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tilt sensor alarm

Tilt Sensor Alarm Circuit

Ultra simple circuit of the tilt sensor alarm presented here can be fabricated using readily available inexpensive components. The circuit is a true transistor based design. Home made Tilt sensor for this circuit is an ordinary little glass/plastic bottle with two metal needles inserted through its cap, and a small quantity of water inside.
You can also try your own ideas to make the tilt sensor. A 9V alkaline battery is enough for powering the whole circuit.

Tilt Sensor Circuit Schematic

tilt sensor alarm schematic

Usually, transistor T1 is in inactive state. When the sensor assembly is tilted, both needles inside the sensor (bottle) are short circuited by the water and a positive voltage is available at the base of T1 and it becomes active. Activation of T1 causes the activation of next transistors T2 and T3. After this, T2 supplies constant bias for T1 to make it latched and T3 triggers the SCR(T4) which inturn energises the active piezo-sounder(BZ1). Once activated the circuit can be deactivated by depressing the power/reset switch S1.

Preset pot P1 is deliberately added here to adjust the circuit sensitivity. This may become necessary if you are trying a different (readymade) tilt sensor. Similarly,SCR(T4) and piezosounder (BZ1) may be replaced with near equivalent parts. Resistor R3 (100-150 Ohm) is optional.

29 Comments

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  • T.K.Hareendran

    @Colin Mitchell:

    Please keep your language clean. I am not a circuit designer receiving remuneration from you. Reserve your cheap replies for those working with you,if any.

    @Visitors:

    The one and only magazine publishing Colin’s 70’s- model circuits is Electronics Maker (published from India, not from Australia). Since the magazine pays nothing for contributors,they can play with the poor stuff. His bundled-submission has been rejected by EFY magazine only because of its “standard” (I’ve solid evidence in this matter,and ready to publish if requested). I know the reason why all Indian, Australian & UK magazines closed their doors and throw off this old demon!

    @ Site Owner:

    I request the site owner to cast off guys like Colin Mitchel from posting irrelevant (and biased) comments here. I consider this precious space as a platform for talking & learning about electronics. Do not promote others cheap business trickery!

  • Colin Mitchell

    That’s only the first problem. Of course you should have protection if the probes touch.
    T1 and T2 have no current-limiting resistor.

  • Colin Mitchell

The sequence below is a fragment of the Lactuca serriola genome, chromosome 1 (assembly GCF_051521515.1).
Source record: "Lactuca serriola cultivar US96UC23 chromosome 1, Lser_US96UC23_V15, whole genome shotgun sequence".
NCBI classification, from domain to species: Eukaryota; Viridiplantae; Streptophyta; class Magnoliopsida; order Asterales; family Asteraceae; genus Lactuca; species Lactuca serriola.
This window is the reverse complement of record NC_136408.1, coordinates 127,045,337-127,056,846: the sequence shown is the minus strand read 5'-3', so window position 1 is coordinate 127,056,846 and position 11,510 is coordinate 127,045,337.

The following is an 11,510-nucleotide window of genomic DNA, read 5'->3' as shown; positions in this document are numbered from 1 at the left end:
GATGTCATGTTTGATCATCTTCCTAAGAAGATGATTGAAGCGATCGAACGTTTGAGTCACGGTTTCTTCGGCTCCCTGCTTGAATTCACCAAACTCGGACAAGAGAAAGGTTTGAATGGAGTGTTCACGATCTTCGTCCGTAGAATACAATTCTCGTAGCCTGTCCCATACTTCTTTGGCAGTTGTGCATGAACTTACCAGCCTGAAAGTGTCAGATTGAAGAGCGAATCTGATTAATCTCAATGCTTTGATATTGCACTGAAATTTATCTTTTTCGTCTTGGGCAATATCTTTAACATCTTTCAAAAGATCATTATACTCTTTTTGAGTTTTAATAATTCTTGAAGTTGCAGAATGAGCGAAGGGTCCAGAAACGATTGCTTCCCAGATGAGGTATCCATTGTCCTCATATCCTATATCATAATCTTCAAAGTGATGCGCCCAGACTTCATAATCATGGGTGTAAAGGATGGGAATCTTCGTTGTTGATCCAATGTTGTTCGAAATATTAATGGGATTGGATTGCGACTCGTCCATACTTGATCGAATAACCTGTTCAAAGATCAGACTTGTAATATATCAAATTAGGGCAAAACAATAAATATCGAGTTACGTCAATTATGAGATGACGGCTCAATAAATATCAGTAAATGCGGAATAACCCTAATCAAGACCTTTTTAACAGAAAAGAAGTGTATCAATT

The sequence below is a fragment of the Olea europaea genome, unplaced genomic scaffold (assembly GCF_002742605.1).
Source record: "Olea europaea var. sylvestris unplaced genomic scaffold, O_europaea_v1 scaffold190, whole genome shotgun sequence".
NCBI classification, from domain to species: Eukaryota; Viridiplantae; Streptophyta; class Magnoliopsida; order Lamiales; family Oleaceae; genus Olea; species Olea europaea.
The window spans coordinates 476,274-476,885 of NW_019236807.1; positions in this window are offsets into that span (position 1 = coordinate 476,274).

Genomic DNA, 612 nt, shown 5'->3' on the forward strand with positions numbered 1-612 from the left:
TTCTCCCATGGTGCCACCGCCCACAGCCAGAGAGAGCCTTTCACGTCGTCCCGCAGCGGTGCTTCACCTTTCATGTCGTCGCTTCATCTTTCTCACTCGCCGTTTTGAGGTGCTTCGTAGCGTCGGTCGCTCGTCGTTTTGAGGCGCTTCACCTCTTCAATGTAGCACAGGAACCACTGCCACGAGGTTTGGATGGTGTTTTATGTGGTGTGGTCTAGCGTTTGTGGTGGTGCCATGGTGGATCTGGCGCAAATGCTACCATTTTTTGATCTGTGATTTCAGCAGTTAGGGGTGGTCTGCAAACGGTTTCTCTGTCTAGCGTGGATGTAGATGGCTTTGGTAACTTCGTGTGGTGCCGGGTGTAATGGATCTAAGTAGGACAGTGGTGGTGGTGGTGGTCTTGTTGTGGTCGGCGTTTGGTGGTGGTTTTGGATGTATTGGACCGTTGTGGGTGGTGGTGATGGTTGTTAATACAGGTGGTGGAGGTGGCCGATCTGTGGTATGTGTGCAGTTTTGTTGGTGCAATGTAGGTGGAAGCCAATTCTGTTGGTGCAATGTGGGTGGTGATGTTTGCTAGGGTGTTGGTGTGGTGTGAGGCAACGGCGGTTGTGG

Touch the two terminals together and let me know what happens

    • T.K.Hareendran

      Who can touch the needles inside a sealed bottle? Your intention is just to publish irrelevant (and dirty) comments here (in your name, and using other “fake” names) to attract visitors to your website!

  • Diya

    Tested the circuit exactly as shown in the article with water filled in my homemade tilt sensor (small bottle with needles). Working well, and no fumes.

    Electronics is more of an Art than a Science. Use trial and error and explore what will happen if …..

  • Colin Mitchell

    Nishima – you don’t know what you are talking about.

    The circuit DOES NOT WORK. The first transistor will blow up as soon as the tilt sensor is moved.

  • Nishima

    Any one can come up with ideas. But the implementation is very difficult, that is why many self-proclaimed electronics gurus just posted cheap comments and disappeared. Why they failed to publish their own improved circuits here? “typing culture less comments is easier than building a working circuit”. All of them including Colin knows this well!

    Here the base resistor is not very important because the sensor is a sealed one.

  • Colin Mitchell

    T.K. Hareendran has no idea how to produce electronic circuits. Do not build this circuit.

  • Mihai

    As a matter of fact there are some parts completely useless in this schematic.

    This circuit(Tilt Sensor Alarm) could be made fully functional using only the thyristor, a gate current limiting resistor and the 100nF capacitor. All the rest are useless and moreover T1 and T2 will blow up(at least will drain the battery for sure!!!) because there is no base-emitter-collector limiting resistor.

    Also, the 100Ω resistor will drain the battery in no time. This resistor should be at least 1.2kΩ in order to mantain the holding current(max 6mA).

    This schematic is hilarious. The author wasn’t aware of what he was doing.

  • Clive Grant

    Yes, a resistor is required in T1 base supply to drop the power supply voltage. Otherwise, catastrophic failure of T1. It looks as if the circuit diagram has been drawn by a 7 year old novice.

  • Mihai

    A limiting resistor(4.7kΩ minimum) must be tied in series with the tilt sensor, otherwise +9V is applied in the base of T1. Needless to say that T1 will blow up in case of using a mercury or a ball switch tilt sensor, for example.

    Likewise, a limiting resistor(>1kΩ) in the emiter of T2 won’t hurt.

    Anyway, you can get the same results with only one transistor and the SCR(BT169). This schematic is useless complicated.

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